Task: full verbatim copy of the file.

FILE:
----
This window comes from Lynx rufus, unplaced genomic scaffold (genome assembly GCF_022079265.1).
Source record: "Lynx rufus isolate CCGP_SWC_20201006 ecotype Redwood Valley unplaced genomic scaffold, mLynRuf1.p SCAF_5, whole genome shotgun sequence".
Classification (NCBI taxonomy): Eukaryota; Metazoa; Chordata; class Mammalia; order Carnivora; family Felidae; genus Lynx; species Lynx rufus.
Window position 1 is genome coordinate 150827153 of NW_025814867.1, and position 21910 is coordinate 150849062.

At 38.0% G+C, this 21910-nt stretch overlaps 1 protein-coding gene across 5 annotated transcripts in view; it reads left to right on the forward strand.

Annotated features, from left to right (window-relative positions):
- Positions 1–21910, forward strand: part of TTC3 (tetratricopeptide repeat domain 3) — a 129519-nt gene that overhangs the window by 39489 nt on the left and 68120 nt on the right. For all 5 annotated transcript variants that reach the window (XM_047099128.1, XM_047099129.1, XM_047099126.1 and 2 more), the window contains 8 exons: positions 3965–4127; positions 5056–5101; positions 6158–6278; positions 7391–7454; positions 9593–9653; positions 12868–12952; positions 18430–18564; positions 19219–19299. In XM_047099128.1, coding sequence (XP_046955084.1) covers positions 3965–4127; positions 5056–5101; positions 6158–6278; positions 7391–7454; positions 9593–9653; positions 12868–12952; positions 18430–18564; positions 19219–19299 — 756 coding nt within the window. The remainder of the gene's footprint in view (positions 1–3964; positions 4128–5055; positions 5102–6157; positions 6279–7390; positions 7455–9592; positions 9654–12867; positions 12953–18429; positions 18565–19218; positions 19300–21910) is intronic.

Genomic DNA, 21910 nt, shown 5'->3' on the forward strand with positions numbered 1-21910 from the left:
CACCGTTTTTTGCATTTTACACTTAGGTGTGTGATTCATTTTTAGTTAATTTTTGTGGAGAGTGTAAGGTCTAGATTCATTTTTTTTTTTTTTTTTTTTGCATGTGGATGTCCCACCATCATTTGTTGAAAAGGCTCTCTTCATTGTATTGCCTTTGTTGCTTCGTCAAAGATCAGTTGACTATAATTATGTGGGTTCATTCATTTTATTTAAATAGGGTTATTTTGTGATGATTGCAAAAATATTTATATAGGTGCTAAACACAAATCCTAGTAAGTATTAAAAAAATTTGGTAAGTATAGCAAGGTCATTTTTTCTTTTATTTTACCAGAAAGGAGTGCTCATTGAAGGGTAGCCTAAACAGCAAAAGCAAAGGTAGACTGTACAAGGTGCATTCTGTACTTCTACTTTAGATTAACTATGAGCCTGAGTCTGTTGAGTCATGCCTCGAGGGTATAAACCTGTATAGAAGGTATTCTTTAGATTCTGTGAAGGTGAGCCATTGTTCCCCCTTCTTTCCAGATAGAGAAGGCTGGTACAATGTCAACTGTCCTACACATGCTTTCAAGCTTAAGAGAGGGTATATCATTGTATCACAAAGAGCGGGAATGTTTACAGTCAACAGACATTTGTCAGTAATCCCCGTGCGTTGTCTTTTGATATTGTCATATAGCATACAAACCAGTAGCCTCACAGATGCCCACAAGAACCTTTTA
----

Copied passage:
This window comes from Lynx rufus, unplaced genomic scaffold (genome assembly GCF_022079265.1).
Source record: "Lynx rufus isolate CCGP_SWC_20201006 ecotype Redwood Valley unplaced genomic scaffold, mLynRuf1.p SCAF_5, whole genome shotgun sequence".
Classification (NCBI taxonomy): Eukaryota; Metazoa; Chordata; class Mammalia; order Carnivora; family Felidae; genus Lynx; species Lynx rufus.
Window position 1 is genome coordinate 150827153 of NW_025814867.1, and position 21910 is coordinate 150849062.

At 38.0% G+C, this 21910-nt stretch overlaps 1 protein-coding gene across 5 annotated transcripts in view; it reads left to right on the forward strand.

Annotated features, from left to right (window-relative positions):
- Positions 1–21910, forward strand: part of TTC3 (tetratricopeptide repeat domain 3) — a 129519-nt gene that overhangs the window by 39489 nt on the left and 68120 nt on the right. For all 5 annotated transcript variants that reach the window (XM_047099128.1, XM_047099129.1, XM_047099126.1 and 2 more), the window contains 8 exons: positions 3965–4127; positions 5056–5101; positions 6158–6278; positions 7391–7454; positions 9593–9653; positions 12868–12952; positions 18430–18564; positions 19219–19299. In XM_047099128.1, coding sequence (XP_046955084.1) covers positions 3965–4127; positions 5056–5101; positions 6158–6278; positions 7391–7454; positions 9593–9653; positions 12868–12952; positions 18430–18564; positions 19219–19299 — 756 coding nt within the window. The remainder of the gene's footprint in view (positions 1–3964; positions 4128–5055; positions 5102–6157; positions 6279–7390; positions 7455–9592; positions 9654–12867; positions 12953–18429; positions 18565–19218; positions 19300–21910) is intronic.

Genomic DNA, 21910 nt, shown 5'->3' on the forward strand with positions numbered 1-21910 from the left:
CACCGTTTTTTGCATTTTACACTTAGGTGTGTGATTCATTTTTAGTTAATTTTTGTGGAGAGTGTAAGGTCTAGATTCATTTTTTTTTTTTTTTTTTTTGCATGTGGATGTCCCACCATCATTTGTTGAAAAGGCTCTCTTCATTGTATTGCCTTTGTTGCTTCGTCAAAGATCAGTTGACTATAATTATGTGGGTTCATTCATTTTATTTAAATAGGGTTATTTTGTGATGATTGCAAAAATATTTATATAGGTGCTAAACACAAATCCTAGTAAGTATTAAAAAAATTTGGTAAGTATAGCAAGGTCATTTTTTCTTTTATTTTACCAGAAAGGAGTGCTCATTGAAGGGTAGCCTAAACAGCAAAAGCAAAGGTAGACTGTACAAGGTGCATTCTGTACTTCTACTTTAGATTAACTATGAGCCTGAGTCTGTTGAGTCATGCCTCGAGGGTATAAACCTGTATAGAAGGTATTCTTTAGATTCTGTGAAGGTGAGCCATTGTTCCCCCTTCTTTCCAGATAGAGAAGGCTGGTACAATGTCAACTGTCCTACACATGCTTTCAAGCTTAAGAGAGGGTATATCATTGTATCACAAAGAGCGGGAATGTTTACAGTCAACAGACATTTGTCAGTAATCCCCGTGCGTTGTCTTTTGATATTGTCATATAGCATACAAACCAGTAGCCTCACAGATGCCCACAAGAACCTTTTA